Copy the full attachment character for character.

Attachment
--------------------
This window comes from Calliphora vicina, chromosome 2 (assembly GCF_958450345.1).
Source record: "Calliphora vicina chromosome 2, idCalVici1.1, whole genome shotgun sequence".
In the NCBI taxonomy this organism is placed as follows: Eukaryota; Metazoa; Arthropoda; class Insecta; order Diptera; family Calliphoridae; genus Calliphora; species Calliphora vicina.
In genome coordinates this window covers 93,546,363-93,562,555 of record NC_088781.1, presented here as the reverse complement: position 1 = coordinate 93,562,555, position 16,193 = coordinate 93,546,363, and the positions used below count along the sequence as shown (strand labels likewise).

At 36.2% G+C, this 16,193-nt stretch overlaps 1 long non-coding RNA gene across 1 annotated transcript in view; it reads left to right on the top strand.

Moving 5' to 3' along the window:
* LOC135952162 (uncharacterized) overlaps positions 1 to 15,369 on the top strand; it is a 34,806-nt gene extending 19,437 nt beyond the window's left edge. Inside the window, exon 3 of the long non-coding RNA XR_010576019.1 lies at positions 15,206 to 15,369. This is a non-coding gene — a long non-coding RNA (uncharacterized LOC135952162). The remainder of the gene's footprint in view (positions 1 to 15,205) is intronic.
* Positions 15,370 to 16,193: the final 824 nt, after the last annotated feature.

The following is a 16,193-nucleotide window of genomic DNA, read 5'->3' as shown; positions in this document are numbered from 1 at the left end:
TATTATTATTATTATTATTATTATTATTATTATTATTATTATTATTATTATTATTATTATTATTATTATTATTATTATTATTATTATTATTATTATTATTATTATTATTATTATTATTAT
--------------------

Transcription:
This window comes from Calliphora vicina, chromosome 2 (assembly GCF_958450345.1).
Source record: "Calliphora vicina chromosome 2, idCalVici1.1, whole genome shotgun sequence".
In the NCBI taxonomy this organism is placed as follows: Eukaryota; Metazoa; Arthropoda; class Insecta; order Diptera; family Calliphoridae; genus Calliphora; species Calliphora vicina.
In genome coordinates this window covers 93,546,363-93,562,555 of record NC_088781.1, presented here as the reverse complement: position 1 = coordinate 93,562,555, position 16,193 = coordinate 93,546,363, and the positions used below count along the sequence as shown (strand labels likewise).

At 36.2% G+C, this 16,193-nt stretch overlaps 1 long non-coding RNA gene across 1 annotated transcript in view; it reads left to right on the top strand.

Moving 5' to 3' along the window:
* LOC135952162 (uncharacterized) overlaps positions 1 to 15,369 on the top strand; it is a 34,806-nt gene extending 19,437 nt beyond the window's left edge. Inside the window, exon 3 of the long non-coding RNA XR_010576019.1 lies at positions 15,206 to 15,369. This is a non-coding gene — a long non-coding RNA (uncharacterized LOC135952162). The remainder of the gene's footprint in view (positions 1 to 15,205) is intronic.
* Positions 15,370 to 16,193: the final 824 nt, after the last annotated feature.

The following is a 16,193-nucleotide window of genomic DNA, read 5'->3' as shown; positions in this document are numbered from 1 at the left end:
TATTATTATTATTATTATTATTATTATTATTATTATTATTATTATTATTATTATTATTATTATTATTATTATTATTATTATTATTATTATTATTATTATTATTATTATTATTATTATTAT